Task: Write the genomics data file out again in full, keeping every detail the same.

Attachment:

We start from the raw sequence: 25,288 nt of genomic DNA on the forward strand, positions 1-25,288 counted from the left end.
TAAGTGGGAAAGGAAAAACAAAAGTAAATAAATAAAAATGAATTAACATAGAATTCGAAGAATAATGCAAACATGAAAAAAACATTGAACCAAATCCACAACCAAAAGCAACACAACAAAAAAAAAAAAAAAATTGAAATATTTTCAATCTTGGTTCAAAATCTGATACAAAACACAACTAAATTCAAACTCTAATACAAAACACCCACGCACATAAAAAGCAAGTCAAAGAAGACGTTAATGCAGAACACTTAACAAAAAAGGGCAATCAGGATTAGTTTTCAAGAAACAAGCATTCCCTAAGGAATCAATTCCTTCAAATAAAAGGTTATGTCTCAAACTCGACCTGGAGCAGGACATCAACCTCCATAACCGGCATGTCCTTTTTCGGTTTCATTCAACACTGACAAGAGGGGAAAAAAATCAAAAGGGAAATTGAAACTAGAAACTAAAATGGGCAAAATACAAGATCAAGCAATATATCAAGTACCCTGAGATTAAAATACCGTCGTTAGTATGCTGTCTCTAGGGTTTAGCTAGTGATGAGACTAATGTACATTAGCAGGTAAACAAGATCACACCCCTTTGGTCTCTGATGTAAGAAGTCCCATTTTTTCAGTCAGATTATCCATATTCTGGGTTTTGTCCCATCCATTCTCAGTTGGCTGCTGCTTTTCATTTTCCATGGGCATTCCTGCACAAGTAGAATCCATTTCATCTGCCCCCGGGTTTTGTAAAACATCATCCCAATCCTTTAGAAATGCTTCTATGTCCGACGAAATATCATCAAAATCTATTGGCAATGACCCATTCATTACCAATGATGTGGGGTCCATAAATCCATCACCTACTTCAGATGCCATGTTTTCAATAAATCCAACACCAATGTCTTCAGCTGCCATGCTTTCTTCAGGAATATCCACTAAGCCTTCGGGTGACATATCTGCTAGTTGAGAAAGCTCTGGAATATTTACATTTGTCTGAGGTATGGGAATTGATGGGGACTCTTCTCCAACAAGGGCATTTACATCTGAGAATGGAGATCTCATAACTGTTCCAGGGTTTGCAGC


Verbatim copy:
We start from the raw sequence: 25,288 nt of genomic DNA on the forward strand, positions 1-25,288 counted from the left end.
TAAGTGGGAAAGGAAAAACAAAAGTAAATAAATAAAAATGAATTAACATAGAATTCGAAGAATAATGCAAACATGAAAAAAACATTGAACCAAATCCACAACCAAAAGCAACACAACAAAAAAAAAAAAAAAATTGAAATATTTTCAATCTTGGTTCAAAATCTGATACAAAACACAACTAAATTCAAACTCTAATACAAAACACCCACGCACATAAAAAGCAAGTCAAAGAAGACGTTAATGCAGAACACTTAACAAAAAAGGGCAATCAGGATTAGTTTTCAAGAAACAAGCATTCCCTAAGGAATCAATTCCTTCAAATAAAAGGTTATGTCTCAAACTCGACCTGGAGCAGGACATCAACCTCCATAACCGGCATGTCCTTTTTCGGTTTCATTCAACACTGACAAGAGGGGAAAAAAATCAAAAGGGAAATTGAAACTAGAAACTAAAATGGGCAAAATACAAGATCAAGCAATATATCAAGTACCCTGAGATTAAAATACCGTCGTTAGTATGCTGTCTCTAGGGTTTAGCTAGTGATGAGACTAATGTACATTAGCAGGTAAACAAGATCACACCCCTTTGGTCTCTGATGTAAGAAGTCCCATTTTTTCAGTCAGATTATCCATATTCTGGGTTTTGTCCCATCCATTCTCAGTTGGCTGCTGCTTTTCATTTTCCATGGGCATTCCTGCACAAGTAGAATCCATTTCATCTGCCCCCGGGTTTTGTAAAACATCATCCCAATCCTTTAGAAATGCTTCTATGTCCGACGAAATATCATCAAAATCTATTGGCAATGACCCATTCATTACCAATGATGTGGGGTCCATAAATCCATCACCTACTTCAGATGCCATGTTTTCAATAAATCCAACACCAATGTCTTCAGCTGCCATGCTTTCTTCAGGAATATCCACTAAGCCTTCGGGTGACATATCTGCTAGTTGAGAAAGCTCTGGAATATTTACATTTGTCTGAGGTATGGGAATTGATGGGGACTCTTCTCCAACAAGGGCATTTACATCTGAGAATGGAGATCTCATAACTGTTCCAGGGTTTGCAGC